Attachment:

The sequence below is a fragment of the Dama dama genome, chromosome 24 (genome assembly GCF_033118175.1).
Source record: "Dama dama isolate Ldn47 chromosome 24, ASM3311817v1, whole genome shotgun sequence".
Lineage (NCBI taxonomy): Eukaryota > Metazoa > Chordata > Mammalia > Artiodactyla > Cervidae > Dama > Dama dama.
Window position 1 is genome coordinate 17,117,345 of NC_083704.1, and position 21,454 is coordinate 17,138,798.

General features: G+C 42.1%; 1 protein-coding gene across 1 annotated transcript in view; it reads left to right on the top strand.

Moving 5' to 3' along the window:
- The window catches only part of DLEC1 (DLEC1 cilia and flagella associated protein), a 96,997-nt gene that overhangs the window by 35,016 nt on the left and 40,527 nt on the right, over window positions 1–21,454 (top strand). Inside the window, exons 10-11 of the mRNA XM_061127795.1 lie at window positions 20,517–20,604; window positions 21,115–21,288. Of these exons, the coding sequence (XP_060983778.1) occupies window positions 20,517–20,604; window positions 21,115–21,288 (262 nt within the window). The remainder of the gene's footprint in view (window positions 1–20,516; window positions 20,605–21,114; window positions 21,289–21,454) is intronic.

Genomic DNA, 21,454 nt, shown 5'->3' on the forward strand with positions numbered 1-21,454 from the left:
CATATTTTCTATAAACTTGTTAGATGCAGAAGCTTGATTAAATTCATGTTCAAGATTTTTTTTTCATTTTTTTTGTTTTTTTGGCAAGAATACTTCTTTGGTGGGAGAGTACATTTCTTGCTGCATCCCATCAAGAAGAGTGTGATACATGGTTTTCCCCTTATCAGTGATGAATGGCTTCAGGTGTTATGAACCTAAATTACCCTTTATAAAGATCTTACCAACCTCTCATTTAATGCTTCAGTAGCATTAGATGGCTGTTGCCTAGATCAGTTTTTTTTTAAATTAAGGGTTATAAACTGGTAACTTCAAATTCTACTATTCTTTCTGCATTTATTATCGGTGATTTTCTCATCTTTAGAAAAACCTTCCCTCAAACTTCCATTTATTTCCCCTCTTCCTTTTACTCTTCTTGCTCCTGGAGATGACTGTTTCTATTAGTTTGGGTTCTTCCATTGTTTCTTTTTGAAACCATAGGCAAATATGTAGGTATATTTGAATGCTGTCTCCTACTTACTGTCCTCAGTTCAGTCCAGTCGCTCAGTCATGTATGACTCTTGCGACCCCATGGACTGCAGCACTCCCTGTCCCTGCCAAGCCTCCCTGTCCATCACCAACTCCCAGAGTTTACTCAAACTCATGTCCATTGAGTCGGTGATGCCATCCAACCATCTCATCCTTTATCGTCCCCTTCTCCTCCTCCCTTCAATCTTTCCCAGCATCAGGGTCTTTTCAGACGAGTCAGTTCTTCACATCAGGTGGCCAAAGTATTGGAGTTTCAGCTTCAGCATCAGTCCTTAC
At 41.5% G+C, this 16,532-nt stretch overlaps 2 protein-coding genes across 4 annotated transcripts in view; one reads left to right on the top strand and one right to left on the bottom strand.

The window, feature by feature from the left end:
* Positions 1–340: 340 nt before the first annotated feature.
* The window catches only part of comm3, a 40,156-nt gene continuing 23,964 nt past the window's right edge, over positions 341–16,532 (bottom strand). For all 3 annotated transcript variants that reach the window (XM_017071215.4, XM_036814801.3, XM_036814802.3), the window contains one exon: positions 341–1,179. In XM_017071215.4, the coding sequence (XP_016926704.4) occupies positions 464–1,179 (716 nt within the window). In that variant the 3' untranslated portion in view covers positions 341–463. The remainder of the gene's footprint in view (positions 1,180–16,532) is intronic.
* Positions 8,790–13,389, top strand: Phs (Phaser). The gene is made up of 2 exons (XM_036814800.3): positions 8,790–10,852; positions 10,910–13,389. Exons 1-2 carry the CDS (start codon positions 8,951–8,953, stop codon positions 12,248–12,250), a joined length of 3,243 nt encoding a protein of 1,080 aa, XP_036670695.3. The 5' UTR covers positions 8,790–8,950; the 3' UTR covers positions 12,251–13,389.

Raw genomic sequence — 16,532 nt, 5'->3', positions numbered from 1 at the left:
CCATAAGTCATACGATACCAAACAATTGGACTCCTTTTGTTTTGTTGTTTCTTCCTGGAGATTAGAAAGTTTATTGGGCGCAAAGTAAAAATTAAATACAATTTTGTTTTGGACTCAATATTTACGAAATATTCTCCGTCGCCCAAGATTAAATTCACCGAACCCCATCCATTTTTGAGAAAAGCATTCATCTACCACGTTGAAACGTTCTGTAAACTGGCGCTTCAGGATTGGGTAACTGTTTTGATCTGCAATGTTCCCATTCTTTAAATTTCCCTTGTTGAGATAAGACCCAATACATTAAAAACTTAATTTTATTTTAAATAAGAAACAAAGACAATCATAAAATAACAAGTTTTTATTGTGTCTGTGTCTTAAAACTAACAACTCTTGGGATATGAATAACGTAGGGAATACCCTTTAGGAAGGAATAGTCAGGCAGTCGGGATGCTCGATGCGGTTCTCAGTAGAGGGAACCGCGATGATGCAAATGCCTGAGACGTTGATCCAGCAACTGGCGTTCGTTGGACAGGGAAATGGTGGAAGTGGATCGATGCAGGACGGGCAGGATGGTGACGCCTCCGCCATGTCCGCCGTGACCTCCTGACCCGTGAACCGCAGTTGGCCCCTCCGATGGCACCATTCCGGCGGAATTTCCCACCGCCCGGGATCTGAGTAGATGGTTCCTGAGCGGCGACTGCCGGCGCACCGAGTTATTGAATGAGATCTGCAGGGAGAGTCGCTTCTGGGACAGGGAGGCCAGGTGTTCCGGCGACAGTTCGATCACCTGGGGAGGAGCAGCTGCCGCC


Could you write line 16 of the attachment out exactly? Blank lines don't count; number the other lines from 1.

CCATAAGTCATACGATACCAAACAATTGGACTCCTTTTGTTTTGTTGTTTCTTCCTGGAGATTAGAAAGTTTATTGGGCGCAAAGTAAAAATTAAATACAATTTTGTTTTGGACTCAATATTTACGAAATATTCTCCGTCGCCCAAGATTAAATTCACCGAACCCCATCCATTTTTGAGAAAAGCATTCATCTACCACGTTGAAACGTTCTGTAAACTGGCGCTTCAGGATTGGGTAACTGTTTTGATCTGCAATGTTCCCATTCTTTAAATTTCCCTTGTTGAGATAAGACCCAATACATTAAAAACTTAATTTTATTTTAAATAAGAAACAAAGACAATCATAAAATAACAAGTTTTTATTGTGTCTGTGTCTTAAAACTAACAACTCTTGGGATATGAATAACGTAGGGAATACCCTTTAGGAAGGAATAGTCAGGCAGTCGGGATGCTCGATGCGGTTCTCAGTAGAGGGAACCGCGATGATGCAAATGCCTGAGACGTTGATCCAGCAACTGGCGTTCGTTGGACAGGGAAATGGTGGAAGTGGATCGATGCAGGACGGGCAGGATGGTGACGCCTCCGCCATGTCCGCCGTGACCTCCTGACCCGTGAACCGCAGTTGGCCCCTCCGATGGCACCATTCCGGCGGAATTTCCCACCGCCCGGGATCTGAGTAGATGGTTCCTGAGCGGCGACTGCCGGCGCACCGAGTTATTGAATGAGATCTGCAGGGAGAGTCGCTTCTGGGACAGGGAGGCCAGGTGTTCCGGCGACAGTTCGATCACCTGGGGAGGAGCAGCTGCCGCC